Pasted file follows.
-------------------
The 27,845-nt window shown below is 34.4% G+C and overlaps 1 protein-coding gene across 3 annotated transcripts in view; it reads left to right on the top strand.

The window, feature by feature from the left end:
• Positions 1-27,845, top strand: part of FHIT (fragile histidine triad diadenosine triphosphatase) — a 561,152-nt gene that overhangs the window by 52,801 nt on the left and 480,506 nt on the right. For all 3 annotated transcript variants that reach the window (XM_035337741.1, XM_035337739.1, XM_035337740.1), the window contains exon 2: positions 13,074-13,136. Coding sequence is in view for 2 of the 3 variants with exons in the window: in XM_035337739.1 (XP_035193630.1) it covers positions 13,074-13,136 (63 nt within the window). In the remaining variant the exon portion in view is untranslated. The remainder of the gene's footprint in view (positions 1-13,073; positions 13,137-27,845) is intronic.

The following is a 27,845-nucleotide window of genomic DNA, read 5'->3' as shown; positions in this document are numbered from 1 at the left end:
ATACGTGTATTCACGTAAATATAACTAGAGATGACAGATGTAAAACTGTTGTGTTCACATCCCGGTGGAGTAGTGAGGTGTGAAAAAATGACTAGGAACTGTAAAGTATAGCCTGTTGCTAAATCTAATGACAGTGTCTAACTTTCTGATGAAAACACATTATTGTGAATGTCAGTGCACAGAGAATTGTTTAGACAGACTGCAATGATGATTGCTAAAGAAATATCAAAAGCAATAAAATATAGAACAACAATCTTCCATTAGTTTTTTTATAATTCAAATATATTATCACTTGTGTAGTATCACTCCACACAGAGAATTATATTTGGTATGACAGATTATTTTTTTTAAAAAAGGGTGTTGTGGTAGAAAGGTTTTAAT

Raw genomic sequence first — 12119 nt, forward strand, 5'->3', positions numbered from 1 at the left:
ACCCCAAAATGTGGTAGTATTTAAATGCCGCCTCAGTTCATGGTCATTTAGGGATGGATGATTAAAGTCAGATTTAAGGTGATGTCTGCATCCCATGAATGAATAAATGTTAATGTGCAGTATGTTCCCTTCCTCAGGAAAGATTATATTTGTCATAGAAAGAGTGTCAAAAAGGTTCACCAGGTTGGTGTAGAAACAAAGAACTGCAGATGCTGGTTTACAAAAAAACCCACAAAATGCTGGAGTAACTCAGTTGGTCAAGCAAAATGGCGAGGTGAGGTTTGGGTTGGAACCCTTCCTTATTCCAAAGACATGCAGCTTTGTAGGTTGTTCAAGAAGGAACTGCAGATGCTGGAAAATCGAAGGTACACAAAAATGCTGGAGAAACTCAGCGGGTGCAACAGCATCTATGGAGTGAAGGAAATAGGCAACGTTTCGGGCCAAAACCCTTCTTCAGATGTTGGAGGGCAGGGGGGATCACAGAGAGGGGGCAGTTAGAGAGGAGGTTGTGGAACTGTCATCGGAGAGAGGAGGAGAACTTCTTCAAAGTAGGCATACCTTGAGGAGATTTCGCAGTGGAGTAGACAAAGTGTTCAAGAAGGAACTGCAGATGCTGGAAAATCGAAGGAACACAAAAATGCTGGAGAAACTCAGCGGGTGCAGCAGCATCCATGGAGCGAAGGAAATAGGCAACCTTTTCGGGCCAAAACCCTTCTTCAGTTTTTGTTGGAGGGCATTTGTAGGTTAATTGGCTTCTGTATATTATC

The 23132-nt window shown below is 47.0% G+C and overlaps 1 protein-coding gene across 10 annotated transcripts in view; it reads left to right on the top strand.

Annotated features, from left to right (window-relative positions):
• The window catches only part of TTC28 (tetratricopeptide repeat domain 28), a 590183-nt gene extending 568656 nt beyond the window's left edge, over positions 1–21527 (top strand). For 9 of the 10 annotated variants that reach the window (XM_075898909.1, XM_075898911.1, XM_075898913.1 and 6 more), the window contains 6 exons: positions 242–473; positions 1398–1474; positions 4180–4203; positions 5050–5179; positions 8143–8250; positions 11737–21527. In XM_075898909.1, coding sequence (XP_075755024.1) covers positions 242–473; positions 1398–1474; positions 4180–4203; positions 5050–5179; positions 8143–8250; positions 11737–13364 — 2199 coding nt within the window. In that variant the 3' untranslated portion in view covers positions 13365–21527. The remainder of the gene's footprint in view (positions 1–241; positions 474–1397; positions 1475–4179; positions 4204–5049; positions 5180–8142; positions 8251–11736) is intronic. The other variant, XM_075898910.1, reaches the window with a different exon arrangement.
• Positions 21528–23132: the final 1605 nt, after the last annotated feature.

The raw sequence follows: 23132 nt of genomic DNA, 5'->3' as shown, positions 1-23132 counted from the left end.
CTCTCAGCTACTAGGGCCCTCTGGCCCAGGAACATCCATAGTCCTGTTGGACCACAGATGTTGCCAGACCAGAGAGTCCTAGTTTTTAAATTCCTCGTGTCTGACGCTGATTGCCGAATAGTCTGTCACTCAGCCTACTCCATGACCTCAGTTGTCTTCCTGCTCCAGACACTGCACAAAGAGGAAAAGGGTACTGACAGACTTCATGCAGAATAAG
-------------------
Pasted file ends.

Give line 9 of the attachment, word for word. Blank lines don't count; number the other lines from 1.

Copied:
Annotated features, from left to right (window-relative positions):